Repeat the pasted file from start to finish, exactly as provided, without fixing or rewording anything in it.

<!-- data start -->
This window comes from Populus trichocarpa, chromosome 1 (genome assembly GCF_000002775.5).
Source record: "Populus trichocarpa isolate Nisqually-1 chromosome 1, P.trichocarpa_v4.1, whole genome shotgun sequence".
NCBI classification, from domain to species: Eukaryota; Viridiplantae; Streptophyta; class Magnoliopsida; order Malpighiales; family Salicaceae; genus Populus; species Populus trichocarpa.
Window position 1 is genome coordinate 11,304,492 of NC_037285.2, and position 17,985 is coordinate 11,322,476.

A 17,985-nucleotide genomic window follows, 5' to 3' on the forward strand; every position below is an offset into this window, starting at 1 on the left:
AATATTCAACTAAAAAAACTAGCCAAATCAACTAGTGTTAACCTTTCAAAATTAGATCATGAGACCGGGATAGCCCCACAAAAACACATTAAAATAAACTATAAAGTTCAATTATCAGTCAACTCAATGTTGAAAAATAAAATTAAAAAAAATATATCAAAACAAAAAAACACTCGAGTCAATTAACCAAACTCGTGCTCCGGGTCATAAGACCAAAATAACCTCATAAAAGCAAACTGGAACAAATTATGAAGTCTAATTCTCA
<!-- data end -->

This window comes from Populus trichocarpa, chromosome 1 (genome assembly GCF_000002775.5).
Source record: "Populus trichocarpa isolate Nisqually-1 chromosome 1, P.trichocarpa_v4.1, whole genome shotgun sequence".
NCBI classification, from domain to species: Eukaryota; Viridiplantae; Streptophyta; class Magnoliopsida; order Malpighiales; family Salicaceae; genus Populus; species Populus trichocarpa.
Window position 1 is genome coordinate 11,304,492 of NC_037285.2, and position 17,985 is coordinate 11,322,476.

A 17,985-nucleotide genomic window follows, 5' to 3' on the forward strand; every position below is an offset into this window, starting at 1 on the left:
AATATTCAACTAAAAAAACTAGCCAAATCAACTAGTGTTAACCTTTCAAAATTAGATCATGAGACCGGGATAGCCCCACAAAAACACATTAAAATAAACTATAAAGTTCAATTATCAGTCAACTCAATGTTGAAAAATAAAATTAAAAAAAATATATCAAAACAAAAAAACACTCGAGTCAATTAACCAAACTCGTGCTCCGGGTCATAAGACCAAAATAACCTCATAAAAGCAAACTGGAACAAATTATGAAGTCTAATTCTCA